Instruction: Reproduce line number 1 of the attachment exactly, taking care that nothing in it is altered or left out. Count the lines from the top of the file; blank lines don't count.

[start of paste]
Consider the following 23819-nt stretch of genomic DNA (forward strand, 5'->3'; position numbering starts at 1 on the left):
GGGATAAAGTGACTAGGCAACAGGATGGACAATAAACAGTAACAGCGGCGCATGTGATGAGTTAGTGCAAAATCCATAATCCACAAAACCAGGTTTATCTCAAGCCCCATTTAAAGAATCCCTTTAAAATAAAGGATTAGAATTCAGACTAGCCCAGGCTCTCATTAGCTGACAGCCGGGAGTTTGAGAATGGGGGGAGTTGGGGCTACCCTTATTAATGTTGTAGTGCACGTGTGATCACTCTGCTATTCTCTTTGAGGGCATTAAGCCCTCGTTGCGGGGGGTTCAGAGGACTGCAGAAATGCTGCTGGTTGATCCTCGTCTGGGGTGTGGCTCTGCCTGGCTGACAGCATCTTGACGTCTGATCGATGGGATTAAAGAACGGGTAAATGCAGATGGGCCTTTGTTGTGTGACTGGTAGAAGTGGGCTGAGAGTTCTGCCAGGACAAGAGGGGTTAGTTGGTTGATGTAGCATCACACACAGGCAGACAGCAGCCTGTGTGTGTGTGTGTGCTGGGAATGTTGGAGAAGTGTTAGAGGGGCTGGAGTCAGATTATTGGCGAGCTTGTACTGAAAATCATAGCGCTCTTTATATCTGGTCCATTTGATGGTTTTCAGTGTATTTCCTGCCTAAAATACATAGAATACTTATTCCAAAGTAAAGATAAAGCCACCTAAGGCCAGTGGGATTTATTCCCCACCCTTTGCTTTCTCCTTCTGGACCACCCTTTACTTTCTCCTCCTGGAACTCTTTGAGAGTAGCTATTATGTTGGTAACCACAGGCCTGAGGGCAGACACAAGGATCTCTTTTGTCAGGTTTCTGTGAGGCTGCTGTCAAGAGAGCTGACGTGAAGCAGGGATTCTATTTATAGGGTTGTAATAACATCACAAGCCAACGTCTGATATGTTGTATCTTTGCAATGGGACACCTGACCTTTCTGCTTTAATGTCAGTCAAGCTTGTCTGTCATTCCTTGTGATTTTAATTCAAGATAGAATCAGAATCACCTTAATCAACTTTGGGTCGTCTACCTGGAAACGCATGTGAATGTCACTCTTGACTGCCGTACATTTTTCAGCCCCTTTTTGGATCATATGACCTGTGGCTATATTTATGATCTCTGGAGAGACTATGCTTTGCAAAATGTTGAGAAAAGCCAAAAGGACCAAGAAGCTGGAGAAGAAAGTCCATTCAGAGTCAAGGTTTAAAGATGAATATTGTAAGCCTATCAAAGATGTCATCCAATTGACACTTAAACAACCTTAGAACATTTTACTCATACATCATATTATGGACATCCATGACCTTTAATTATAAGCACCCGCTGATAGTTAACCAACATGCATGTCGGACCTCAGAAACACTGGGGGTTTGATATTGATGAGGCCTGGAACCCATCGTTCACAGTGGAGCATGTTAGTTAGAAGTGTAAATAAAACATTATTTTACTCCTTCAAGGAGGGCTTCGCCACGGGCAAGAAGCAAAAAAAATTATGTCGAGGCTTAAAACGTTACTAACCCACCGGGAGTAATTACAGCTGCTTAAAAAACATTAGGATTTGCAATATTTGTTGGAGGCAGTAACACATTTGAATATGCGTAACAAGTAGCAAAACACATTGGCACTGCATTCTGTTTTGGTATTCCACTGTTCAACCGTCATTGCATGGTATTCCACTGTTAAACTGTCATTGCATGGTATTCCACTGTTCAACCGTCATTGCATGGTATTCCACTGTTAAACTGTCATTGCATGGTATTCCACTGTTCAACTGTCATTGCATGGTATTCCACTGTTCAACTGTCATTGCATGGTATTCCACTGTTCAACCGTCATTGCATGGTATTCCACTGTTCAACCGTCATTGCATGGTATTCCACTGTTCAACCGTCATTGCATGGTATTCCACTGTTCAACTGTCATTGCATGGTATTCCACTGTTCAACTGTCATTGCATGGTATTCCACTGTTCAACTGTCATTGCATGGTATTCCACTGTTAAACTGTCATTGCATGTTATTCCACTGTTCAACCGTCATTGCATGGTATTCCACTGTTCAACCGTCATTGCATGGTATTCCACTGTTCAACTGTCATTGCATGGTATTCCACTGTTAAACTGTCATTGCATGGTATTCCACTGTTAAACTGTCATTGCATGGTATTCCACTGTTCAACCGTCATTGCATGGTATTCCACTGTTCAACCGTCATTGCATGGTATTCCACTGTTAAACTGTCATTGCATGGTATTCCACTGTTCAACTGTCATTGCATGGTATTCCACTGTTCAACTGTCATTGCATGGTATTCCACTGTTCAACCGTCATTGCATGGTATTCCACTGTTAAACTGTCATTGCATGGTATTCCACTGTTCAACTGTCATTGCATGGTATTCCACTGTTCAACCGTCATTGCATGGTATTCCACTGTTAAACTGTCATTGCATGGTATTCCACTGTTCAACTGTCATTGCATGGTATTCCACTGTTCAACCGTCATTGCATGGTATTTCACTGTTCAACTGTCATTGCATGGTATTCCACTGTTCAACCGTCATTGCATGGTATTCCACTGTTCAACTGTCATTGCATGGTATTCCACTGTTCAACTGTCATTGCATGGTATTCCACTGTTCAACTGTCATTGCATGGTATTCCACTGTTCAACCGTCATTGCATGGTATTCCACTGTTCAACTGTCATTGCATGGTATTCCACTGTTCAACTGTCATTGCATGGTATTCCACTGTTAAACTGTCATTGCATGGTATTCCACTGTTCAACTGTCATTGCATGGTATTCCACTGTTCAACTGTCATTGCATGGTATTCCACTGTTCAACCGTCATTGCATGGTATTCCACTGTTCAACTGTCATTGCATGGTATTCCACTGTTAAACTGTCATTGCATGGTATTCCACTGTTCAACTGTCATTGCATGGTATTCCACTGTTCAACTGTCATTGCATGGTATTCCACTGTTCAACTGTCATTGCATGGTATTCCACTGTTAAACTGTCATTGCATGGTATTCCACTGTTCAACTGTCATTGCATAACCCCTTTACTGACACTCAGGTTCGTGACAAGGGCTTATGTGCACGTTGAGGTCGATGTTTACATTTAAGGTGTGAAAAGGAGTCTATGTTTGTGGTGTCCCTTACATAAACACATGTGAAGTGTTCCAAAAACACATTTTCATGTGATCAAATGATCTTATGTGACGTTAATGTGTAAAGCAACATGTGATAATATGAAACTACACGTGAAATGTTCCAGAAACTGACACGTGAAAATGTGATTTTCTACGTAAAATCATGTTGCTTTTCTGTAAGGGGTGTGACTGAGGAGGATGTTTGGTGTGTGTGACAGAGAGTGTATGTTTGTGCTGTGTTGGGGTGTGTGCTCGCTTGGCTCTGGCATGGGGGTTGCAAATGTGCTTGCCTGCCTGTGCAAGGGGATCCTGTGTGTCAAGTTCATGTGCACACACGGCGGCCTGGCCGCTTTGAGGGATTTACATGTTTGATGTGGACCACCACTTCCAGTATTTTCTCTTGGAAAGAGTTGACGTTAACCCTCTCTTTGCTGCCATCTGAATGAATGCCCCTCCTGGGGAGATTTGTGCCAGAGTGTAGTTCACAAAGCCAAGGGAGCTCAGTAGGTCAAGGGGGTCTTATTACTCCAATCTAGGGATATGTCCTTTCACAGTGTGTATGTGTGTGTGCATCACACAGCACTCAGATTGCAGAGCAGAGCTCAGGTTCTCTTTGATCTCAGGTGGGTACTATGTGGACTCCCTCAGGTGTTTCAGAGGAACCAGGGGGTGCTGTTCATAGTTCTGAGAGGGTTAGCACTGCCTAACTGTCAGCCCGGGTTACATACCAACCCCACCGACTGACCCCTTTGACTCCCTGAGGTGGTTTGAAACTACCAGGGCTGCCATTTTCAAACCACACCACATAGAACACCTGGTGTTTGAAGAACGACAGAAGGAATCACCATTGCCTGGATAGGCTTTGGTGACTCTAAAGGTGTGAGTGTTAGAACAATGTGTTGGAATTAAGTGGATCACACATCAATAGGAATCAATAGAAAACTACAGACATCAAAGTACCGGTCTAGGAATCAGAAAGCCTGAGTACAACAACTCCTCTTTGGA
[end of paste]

Consider the following 23819-nt stretch of genomic DNA (forward strand, 5'->3'; position numbering starts at 1 on the left):